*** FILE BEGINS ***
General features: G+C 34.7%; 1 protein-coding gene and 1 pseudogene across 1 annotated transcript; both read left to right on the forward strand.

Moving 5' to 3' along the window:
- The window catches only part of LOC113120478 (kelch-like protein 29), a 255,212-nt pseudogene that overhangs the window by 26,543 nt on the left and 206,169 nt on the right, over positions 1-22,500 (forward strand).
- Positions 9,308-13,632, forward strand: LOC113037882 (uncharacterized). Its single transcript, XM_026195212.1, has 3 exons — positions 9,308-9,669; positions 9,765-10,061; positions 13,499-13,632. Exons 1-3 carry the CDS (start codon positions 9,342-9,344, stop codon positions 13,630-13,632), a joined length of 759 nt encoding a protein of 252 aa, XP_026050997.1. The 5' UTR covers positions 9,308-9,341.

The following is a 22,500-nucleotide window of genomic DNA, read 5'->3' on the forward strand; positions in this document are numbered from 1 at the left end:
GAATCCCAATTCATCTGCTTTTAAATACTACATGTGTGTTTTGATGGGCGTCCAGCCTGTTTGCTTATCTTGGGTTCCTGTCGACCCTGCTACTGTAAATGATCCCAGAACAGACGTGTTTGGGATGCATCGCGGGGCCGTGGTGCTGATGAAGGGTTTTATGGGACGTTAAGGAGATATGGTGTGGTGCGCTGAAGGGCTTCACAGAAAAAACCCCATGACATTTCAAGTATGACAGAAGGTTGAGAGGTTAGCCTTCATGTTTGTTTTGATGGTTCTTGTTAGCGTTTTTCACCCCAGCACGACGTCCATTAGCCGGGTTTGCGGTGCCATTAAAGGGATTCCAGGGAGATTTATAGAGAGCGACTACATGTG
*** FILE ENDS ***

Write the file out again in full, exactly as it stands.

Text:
General features: G+C 34.7%; 1 protein-coding gene and 1 pseudogene across 1 annotated transcript; both read left to right on the forward strand.

Moving 5' to 3' along the window:
- The window catches only part of LOC113120478 (kelch-like protein 29), a 255,212-nt pseudogene that overhangs the window by 26,543 nt on the left and 206,169 nt on the right, over positions 1-22,500 (forward strand).
- Positions 9,308-13,632, forward strand: LOC113037882 (uncharacterized). Its single transcript, XM_026195212.1, has 3 exons — positions 9,308-9,669; positions 9,765-10,061; positions 13,499-13,632. Exons 1-3 carry the CDS (start codon positions 9,342-9,344, stop codon positions 13,630-13,632), a joined length of 759 nt encoding a protein of 252 aa, XP_026050997.1. The 5' UTR covers positions 9,308-9,341.

The following is a 22,500-nucleotide window of genomic DNA, read 5'->3' on the forward strand; positions in this document are numbered from 1 at the left end:
GAATCCCAATTCATCTGCTTTTAAATACTACATGTGTGTTTTGATGGGCGTCCAGCCTGTTTGCTTATCTTGGGTTCCTGTCGACCCTGCTACTGTAAATGATCCCAGAACAGACGTGTTTGGGATGCATCGCGGGGCCGTGGTGCTGATGAAGGGTTTTATGGGACGTTAAGGAGATATGGTGTGGTGCGCTGAAGGGCTTCACAGAAAAAACCCCATGACATTTCAAGTATGACAGAAGGTTGAGAGGTTAGCCTTCATGTTTGTTTTGATGGTTCTTGTTAGCGTTTTTCACCCCAGCACGACGTCCATTAGCCGGGTTTGCGGTGCCATTAAAGGGATTCCAGGGAGATTTATAGAGAGCGACTACATGTG